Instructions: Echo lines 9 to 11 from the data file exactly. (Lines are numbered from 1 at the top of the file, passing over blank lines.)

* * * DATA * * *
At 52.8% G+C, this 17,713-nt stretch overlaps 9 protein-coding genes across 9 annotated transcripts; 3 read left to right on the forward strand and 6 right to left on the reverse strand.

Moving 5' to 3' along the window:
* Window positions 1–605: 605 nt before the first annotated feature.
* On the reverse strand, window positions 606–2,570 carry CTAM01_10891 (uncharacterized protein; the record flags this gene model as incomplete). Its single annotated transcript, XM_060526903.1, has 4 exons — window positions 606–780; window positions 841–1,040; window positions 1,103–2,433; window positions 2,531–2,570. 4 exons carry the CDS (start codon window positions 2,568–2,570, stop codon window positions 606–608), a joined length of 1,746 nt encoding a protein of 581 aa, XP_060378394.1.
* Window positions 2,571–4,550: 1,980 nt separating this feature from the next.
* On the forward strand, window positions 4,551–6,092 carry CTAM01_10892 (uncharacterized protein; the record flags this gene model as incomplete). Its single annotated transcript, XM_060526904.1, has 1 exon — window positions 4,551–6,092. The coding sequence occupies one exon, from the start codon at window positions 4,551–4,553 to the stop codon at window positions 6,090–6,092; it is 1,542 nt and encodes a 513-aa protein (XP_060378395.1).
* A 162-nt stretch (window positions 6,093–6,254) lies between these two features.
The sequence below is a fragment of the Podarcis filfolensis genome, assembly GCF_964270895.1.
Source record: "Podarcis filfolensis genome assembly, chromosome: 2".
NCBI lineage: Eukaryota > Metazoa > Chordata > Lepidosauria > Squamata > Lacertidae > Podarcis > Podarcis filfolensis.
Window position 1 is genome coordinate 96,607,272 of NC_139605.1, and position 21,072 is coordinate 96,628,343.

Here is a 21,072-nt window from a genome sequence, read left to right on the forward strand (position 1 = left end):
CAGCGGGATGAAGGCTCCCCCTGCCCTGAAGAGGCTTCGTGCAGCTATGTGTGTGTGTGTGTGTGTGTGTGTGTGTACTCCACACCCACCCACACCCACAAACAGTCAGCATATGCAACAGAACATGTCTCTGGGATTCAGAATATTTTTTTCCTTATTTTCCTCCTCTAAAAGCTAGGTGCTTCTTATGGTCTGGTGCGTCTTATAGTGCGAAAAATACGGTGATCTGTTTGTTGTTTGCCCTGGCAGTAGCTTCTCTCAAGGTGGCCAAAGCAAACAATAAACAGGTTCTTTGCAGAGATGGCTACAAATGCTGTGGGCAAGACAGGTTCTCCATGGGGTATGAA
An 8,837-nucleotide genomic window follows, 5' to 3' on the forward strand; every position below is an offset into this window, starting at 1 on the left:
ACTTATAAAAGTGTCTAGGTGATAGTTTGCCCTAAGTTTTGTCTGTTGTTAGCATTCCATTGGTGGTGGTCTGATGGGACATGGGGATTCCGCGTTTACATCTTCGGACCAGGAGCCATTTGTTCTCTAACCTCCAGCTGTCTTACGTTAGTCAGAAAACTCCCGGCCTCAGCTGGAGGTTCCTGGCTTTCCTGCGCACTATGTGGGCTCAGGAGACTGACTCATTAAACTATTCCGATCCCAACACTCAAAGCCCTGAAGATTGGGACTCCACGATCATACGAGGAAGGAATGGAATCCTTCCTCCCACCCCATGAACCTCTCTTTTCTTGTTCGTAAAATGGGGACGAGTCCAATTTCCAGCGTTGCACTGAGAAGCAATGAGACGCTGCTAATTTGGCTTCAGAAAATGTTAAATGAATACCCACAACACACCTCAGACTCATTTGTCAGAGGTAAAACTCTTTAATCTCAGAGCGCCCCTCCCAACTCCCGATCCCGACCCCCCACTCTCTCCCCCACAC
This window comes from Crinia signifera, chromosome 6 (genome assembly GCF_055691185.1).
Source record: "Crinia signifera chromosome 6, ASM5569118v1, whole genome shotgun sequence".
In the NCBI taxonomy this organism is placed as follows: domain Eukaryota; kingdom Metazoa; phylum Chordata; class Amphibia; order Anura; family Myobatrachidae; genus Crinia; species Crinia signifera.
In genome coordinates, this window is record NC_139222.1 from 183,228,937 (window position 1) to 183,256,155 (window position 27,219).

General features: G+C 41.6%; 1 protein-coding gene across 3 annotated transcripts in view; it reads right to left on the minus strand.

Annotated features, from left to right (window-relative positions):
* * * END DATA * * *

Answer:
Source record: "Podarcis filfolensis genome assembly, chromosome: 2".
NCBI lineage: Eukaryota > Metazoa > Chordata > Lepidosauria > Squamata > Lacertidae > Podarcis > Podarcis filfolensis.
Window position 1 is genome coordinate 96,607,272 of NC_139605.1, and position 21,072 is coordinate 96,628,343.